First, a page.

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Paul J. Bosco submitted this nuanced remembrance of Swiss dealer Bernth Ahlstrom. Thanks! -Editor

Longtime dealer and auctioneer Bernth Ahlstrom, a giant in the world of coins, and a pariah as well, died on Christmas Day.

He began in business about 1954, but early on left the Swedish coin market to his brother Bjarn, often referred to as the "good Ahlstrom." Bernth established himself in Switzerland and also (in the early 1970's) in Manhattan. A major force in the industry, he once paid a world record price for a coin, a Constantine Rouble (Russia, 1825). This was in a MAIL BID (!!) Hans Schulman auction, right after James Kelly sold a 1913 nickel for $45,000. Ahlstrom told me the record price was real, and that the legendary American collector Irving Goodman was the underbidder.

In New York, Ahlstrom continued to conduct strong auctions, notably the Sawicki collection of Polish Coins & Medals --a sale also notable for its colonial Spanish-American offering.

Later Ahlstrom partnered with Alcedo Almanzar, operating an auction house in the 1980s, El Dorado. Significantly, it was sometimes called "El Diablo". It is believed Almanzar cheated his partner, likely making him the only person ever to get the drop on Ahlstrom

Ahlstrom was very smart and a very good numismatist, knowledgeable about all manner of numismatica, and the main players --collectors and dealers-- in multiple markets. In time, his dodgy record of paying debts eliminated him as a force in coin auctions, but he remained able to do business widely. Industry leaders, with whom he had done business for 50 years, often chose not to shun him. He also did business with persons best described as "soon-to-be-victims". A hard worker and constant traveler, he used his knowledge and his contacts to make money, and then would make more by stiffing people, including this writer.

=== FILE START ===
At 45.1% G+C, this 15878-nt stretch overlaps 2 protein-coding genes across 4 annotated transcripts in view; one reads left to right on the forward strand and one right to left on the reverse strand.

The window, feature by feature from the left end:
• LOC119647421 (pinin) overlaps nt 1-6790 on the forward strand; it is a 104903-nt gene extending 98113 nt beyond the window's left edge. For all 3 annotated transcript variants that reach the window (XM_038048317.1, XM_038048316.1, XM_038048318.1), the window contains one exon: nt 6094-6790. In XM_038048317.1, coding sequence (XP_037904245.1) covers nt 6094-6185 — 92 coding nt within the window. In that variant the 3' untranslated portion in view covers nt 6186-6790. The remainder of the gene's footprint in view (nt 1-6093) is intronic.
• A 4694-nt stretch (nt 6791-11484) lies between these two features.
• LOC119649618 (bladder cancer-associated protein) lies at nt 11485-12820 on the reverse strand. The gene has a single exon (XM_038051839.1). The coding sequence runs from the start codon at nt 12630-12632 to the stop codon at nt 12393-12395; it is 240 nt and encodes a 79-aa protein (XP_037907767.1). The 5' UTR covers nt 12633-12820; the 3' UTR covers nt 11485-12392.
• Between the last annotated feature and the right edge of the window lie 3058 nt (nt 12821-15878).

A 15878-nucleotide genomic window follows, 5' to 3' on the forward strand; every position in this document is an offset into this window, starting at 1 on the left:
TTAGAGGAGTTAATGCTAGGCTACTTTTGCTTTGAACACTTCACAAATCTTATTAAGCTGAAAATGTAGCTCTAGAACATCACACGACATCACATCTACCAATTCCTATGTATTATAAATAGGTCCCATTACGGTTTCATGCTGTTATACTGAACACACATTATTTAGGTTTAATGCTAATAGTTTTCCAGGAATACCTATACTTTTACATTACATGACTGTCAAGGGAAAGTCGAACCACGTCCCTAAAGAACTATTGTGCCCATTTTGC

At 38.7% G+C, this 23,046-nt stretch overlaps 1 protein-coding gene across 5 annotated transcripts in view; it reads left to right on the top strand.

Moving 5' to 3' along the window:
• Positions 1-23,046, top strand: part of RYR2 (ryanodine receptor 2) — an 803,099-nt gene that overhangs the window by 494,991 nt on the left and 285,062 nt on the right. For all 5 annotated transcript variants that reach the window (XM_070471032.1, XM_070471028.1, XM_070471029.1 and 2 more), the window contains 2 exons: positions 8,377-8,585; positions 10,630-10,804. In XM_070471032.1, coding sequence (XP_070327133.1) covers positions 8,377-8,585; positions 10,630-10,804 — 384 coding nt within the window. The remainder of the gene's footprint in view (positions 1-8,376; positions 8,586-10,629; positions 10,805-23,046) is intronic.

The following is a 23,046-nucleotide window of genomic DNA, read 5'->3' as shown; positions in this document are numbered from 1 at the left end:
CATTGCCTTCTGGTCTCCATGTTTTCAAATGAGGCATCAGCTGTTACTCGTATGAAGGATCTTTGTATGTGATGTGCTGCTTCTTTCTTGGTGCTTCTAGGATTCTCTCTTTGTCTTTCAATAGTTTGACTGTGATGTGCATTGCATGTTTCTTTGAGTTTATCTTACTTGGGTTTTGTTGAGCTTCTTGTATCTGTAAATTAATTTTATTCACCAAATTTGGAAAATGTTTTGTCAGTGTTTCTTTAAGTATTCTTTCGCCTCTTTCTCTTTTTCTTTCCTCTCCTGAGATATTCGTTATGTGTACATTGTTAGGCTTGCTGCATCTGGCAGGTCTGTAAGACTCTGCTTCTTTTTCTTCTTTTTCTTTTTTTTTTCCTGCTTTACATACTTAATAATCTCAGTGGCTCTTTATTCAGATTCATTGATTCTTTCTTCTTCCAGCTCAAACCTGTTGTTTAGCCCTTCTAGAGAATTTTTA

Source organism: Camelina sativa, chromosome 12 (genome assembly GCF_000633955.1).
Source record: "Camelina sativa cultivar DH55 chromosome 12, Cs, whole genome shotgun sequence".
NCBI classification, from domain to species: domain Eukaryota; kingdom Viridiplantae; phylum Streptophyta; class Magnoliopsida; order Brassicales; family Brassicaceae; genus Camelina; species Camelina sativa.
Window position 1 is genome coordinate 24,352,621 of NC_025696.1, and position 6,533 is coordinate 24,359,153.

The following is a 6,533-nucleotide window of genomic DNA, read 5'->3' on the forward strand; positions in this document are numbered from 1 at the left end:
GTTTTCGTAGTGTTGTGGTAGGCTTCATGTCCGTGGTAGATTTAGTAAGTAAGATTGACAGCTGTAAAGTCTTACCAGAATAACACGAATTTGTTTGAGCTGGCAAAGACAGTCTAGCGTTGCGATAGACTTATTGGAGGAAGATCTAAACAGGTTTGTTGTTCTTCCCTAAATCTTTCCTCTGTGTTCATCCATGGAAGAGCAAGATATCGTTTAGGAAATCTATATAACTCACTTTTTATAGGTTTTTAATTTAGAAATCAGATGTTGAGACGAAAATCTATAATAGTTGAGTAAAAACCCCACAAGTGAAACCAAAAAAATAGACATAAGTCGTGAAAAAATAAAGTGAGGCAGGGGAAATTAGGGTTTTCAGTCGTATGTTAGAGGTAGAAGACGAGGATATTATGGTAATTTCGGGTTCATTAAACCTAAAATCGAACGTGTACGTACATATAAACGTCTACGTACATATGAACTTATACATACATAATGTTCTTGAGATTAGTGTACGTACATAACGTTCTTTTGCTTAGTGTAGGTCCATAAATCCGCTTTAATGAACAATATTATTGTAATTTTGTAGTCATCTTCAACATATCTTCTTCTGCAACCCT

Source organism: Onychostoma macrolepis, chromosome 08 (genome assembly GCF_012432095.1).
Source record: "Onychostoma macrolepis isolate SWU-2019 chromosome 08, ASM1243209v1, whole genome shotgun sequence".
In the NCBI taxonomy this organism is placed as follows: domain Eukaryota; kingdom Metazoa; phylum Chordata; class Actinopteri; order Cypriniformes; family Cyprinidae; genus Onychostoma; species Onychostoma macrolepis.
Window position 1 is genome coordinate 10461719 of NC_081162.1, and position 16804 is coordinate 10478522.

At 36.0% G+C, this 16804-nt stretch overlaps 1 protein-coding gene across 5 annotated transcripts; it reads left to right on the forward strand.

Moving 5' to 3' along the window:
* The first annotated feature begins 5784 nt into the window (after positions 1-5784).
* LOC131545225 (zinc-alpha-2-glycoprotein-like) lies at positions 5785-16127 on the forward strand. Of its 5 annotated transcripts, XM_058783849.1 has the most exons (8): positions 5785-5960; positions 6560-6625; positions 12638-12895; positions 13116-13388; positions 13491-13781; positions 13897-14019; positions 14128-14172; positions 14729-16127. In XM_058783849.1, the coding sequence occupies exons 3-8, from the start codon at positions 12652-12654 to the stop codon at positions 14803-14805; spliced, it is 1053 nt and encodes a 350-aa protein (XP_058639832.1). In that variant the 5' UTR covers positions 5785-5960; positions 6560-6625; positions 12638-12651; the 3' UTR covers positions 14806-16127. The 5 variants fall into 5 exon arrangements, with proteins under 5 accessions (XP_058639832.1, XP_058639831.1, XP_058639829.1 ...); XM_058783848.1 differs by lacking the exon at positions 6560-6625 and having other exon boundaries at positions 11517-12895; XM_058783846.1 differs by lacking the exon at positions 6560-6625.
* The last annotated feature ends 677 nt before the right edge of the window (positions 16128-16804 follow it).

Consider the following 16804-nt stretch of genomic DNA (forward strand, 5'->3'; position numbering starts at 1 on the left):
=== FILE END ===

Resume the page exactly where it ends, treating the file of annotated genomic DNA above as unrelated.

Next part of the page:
Ahlstrom was more than just a devious hustler, having tremendous respect for Numismatics. He would buy and sell newly-published reference books on subjects that were not the most popular. After becoming a leading dealer in Olympics medals, he was a major contributor to an ANS exhibit.

Some anecdotes:

His Madison Avenue gallery, in the ultra-tony upper 70s, was having difficulty getting an inspector to approve some electrical work. He told his employee, Arthur Blumenthal, to give the inspector a few inexpensive proof sets ("for his children"). It worked.

Bernth was sitting near me at a Stack's auction, at which a 1792 Danish West Indies anti-slavery medal in white metal brought $10,000+. Bernth told me it was his medal, bought for $100 or so, maybe in Sweden.

Bill Christensen (Henry Christensen, Inc) told me, very roughly ca.1980, that "Bernth's checks are always good the second time."

H-J Schramm, whose career path somewhat mimic'd Ahlstrom's, told me in the 1990s, "After 35 years, I can no longer do business with Ahlstrom." I think the comment demonstrates what a long leash the coin business gave Bernth. Kind of like the way Hans Schulman was tolerated.

Ahlstrom himself once told me it didn't matter much, when bad things were said about him. "At this point, I've heard it all."

All in all, his was a remarkable, 65-years-plus career in the rare coin field. If I had to characterize it in a sentence, I would say his #1 talent was knowing how much, in every situation, he could get away with.

Regarding his name spelling, Paul adds:

"I believe Bernth is correct, but Berndt could be another form of the same name.

People used to ask if Hans Schulman was Jewish or Dutch. The answer was always, "whatever's selling." Bernth was, business-wise, as much German and French as Swedish.

"Ahlstrom" omits the "e" that is often used for the two dots over the "o"."

To read a CoinsWeekly article, see:
Berndt Ahlstroem (1936-2019) (

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